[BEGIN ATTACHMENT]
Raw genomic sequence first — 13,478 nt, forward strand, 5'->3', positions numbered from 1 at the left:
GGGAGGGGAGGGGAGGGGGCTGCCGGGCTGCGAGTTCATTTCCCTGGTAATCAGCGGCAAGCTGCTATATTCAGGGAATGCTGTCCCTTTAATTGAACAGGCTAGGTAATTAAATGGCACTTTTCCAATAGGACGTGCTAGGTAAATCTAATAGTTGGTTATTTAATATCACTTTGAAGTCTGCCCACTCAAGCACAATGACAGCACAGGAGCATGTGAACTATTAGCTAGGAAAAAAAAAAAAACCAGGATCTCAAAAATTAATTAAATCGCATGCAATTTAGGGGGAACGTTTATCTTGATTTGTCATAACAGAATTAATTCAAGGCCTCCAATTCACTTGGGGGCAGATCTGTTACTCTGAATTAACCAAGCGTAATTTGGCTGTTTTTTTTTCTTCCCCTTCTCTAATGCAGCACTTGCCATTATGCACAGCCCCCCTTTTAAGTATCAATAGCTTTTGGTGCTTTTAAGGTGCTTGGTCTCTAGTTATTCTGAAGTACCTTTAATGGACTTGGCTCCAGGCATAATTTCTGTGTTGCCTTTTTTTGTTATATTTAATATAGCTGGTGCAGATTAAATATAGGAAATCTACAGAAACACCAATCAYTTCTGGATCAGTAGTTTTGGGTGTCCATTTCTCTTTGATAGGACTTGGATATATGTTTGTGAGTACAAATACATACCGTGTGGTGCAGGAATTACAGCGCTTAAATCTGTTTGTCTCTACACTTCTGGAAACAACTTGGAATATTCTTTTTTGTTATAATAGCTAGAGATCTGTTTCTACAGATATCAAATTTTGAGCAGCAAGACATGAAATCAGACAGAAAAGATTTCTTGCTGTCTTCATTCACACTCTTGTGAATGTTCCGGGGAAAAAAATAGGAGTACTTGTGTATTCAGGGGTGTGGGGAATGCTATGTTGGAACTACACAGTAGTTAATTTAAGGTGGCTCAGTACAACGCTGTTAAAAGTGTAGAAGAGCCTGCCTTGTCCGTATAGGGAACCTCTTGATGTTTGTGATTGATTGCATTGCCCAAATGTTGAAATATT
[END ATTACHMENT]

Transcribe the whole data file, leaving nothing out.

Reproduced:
Raw genomic sequence first — 13,478 nt, forward strand, 5'->3', positions numbered from 1 at the left:
GGGAGGGGAGGGGAGGGGGCTGCCGGGCTGCGAGTTCATTTCCCTGGTAATCAGCGGCAAGCTGCTATATTCAGGGAATGCTGTCCCTTTAATTGAACAGGCTAGGTAATTAAATGGCACTTTTCCAATAGGACGTGCTAGGTAAATCTAATAGTTGGTTATTTAATATCACTTTGAAGTCTGCCCACTCAAGCACAATGACAGCACAGGAGCATGTGAACTATTAGCTAGGAAAAAAAAAAAAACCAGGATCTCAAAAATTAATTAAATCGCATGCAATTTAGGGGGAACGTTTATCTTGATTTGTCATAACAGAATTAATTCAAGGCCTCCAATTCACTTGGGGGCAGATCTGTTACTCTGAATTAACCAAGCGTAATTTGGCTGTTTTTTTTTCTTCCCCTTCTCTAATGCAGCACTTGCCATTATGCACAGCCCCCCTTTTAAGTATCAATAGCTTTTGGTGCTTTTAAGGTGCTTGGTCTCTAGTTATTCTGAAGTACCTTTAATGGACTTGGCTCCAGGCATAATTTCTGTGTTGCCTTTTTTTGTTATATTTAATATAGCTGGTGCAGATTAAATATAGGAAATCTACAGAAACACCAATCAYTTCTGGATCAGTAGTTTTGGGTGTCCATTTCTCTTTGATAGGACTTGGATATATGTTTGTGAGTACAAATACATACCGTGTGGTGCAGGAATTACAGCGCTTAAATCTGTTTGTCTCTACACTTCTGGAAACAACTTGGAATATTCTTTTTTGTTATAATAGCTAGAGATCTGTTTCTACAGATATCAAATTTTGAGCAGCAAGACATGAAATCAGACAGAAAAGATTTCTTGCTGTCTTCATTCACACTCTTGTGAATGTTCCGGGGAAAAAAATAGGAGTACTTGTGTATTCAGGGGTGTGGGGAATGCTATGTTGGAACTACACAGTAGTTAATTTAAGGTGGCTCAGTACAACGCTGTTAAAAGTGTAGAAGAGCCTGCCTTGTCCGTATAGGGAACCTCTTGATGTTTGTGATTGATTGCATTGCCCAAATGTTGAAATATT